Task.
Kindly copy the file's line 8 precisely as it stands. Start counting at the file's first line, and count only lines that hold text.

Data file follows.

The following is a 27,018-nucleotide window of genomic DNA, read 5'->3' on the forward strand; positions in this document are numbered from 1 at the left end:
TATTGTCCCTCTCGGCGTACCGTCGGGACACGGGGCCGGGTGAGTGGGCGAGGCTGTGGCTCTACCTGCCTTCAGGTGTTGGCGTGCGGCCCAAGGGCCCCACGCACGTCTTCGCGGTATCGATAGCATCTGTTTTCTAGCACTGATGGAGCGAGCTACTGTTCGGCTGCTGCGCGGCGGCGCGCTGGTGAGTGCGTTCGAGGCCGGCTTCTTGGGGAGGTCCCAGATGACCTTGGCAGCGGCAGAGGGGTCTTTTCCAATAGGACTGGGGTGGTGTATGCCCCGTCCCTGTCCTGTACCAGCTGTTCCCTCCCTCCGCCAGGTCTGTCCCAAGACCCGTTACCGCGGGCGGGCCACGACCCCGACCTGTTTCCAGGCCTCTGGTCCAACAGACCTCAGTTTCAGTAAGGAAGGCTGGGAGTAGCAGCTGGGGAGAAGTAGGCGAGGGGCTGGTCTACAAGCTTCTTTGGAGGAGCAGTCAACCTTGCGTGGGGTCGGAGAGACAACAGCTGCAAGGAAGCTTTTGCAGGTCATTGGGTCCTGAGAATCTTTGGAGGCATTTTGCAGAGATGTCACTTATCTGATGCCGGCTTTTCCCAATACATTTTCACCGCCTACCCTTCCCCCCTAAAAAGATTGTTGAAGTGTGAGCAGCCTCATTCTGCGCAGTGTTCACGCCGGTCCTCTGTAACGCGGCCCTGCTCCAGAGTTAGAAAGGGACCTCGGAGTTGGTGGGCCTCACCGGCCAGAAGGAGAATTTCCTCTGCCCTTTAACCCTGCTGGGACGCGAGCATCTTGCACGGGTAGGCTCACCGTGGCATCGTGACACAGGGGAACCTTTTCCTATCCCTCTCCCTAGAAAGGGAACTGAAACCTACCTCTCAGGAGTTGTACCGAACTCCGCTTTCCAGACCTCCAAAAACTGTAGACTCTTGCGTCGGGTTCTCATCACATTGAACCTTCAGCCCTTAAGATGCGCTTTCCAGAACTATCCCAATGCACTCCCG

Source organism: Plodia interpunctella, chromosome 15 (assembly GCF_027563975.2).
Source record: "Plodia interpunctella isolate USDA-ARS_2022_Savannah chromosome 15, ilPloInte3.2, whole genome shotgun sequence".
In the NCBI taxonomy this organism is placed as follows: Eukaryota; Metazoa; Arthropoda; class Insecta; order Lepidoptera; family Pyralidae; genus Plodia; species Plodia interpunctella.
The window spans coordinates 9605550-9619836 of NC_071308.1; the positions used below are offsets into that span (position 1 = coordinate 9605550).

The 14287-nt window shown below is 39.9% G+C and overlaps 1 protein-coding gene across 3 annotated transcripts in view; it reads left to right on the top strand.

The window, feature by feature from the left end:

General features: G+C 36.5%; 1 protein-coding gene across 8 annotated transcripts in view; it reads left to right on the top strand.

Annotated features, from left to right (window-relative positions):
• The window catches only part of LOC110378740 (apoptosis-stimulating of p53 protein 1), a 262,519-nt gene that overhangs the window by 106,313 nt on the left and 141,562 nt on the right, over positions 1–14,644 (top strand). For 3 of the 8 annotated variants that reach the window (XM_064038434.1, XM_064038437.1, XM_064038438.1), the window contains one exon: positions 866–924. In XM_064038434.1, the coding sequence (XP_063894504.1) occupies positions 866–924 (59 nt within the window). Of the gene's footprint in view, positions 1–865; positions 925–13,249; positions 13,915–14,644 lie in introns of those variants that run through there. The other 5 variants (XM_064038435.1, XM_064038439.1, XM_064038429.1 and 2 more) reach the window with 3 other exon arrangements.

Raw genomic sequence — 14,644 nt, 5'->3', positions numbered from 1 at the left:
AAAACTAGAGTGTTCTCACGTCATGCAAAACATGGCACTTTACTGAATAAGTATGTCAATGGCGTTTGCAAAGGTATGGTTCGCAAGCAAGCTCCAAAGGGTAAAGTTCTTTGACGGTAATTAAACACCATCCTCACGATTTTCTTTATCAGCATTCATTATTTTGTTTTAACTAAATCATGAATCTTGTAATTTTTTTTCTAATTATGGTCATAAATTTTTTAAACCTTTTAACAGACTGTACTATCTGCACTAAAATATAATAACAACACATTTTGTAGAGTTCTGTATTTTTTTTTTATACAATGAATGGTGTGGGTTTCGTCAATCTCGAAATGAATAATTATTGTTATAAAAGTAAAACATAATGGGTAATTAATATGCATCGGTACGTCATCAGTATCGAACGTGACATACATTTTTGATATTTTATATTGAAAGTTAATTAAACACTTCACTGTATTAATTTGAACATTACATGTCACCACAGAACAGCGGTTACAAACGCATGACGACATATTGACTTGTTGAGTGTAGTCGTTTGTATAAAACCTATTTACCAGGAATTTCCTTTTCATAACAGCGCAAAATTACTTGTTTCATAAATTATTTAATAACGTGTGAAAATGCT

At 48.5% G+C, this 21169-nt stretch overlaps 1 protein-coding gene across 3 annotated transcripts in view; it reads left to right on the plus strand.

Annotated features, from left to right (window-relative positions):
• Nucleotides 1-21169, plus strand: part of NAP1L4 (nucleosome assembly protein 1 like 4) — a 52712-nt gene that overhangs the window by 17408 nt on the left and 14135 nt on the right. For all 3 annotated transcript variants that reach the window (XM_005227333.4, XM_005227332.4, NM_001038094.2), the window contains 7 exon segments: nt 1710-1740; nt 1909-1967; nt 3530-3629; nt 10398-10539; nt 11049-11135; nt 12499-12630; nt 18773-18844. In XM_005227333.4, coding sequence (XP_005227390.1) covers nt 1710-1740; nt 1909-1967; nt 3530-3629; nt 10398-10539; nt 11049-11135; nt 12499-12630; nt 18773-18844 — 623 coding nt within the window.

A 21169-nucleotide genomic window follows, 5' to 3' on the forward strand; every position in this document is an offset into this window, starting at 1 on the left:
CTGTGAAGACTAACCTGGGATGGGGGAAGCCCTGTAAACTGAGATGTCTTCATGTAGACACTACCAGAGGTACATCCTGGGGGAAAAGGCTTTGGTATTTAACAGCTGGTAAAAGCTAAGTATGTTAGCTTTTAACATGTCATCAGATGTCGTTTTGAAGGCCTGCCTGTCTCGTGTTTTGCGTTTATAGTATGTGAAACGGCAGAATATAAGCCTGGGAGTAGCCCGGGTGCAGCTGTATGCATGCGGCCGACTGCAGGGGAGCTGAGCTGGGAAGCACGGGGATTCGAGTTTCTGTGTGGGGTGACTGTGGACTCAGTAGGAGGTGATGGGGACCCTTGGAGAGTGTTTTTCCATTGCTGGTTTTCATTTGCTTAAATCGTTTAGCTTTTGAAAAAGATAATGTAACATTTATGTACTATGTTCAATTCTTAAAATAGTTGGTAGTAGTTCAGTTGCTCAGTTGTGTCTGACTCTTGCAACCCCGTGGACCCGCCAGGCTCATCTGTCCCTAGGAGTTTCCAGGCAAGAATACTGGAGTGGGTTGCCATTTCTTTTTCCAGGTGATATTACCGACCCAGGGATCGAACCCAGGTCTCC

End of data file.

The window, feature by feature from the left end: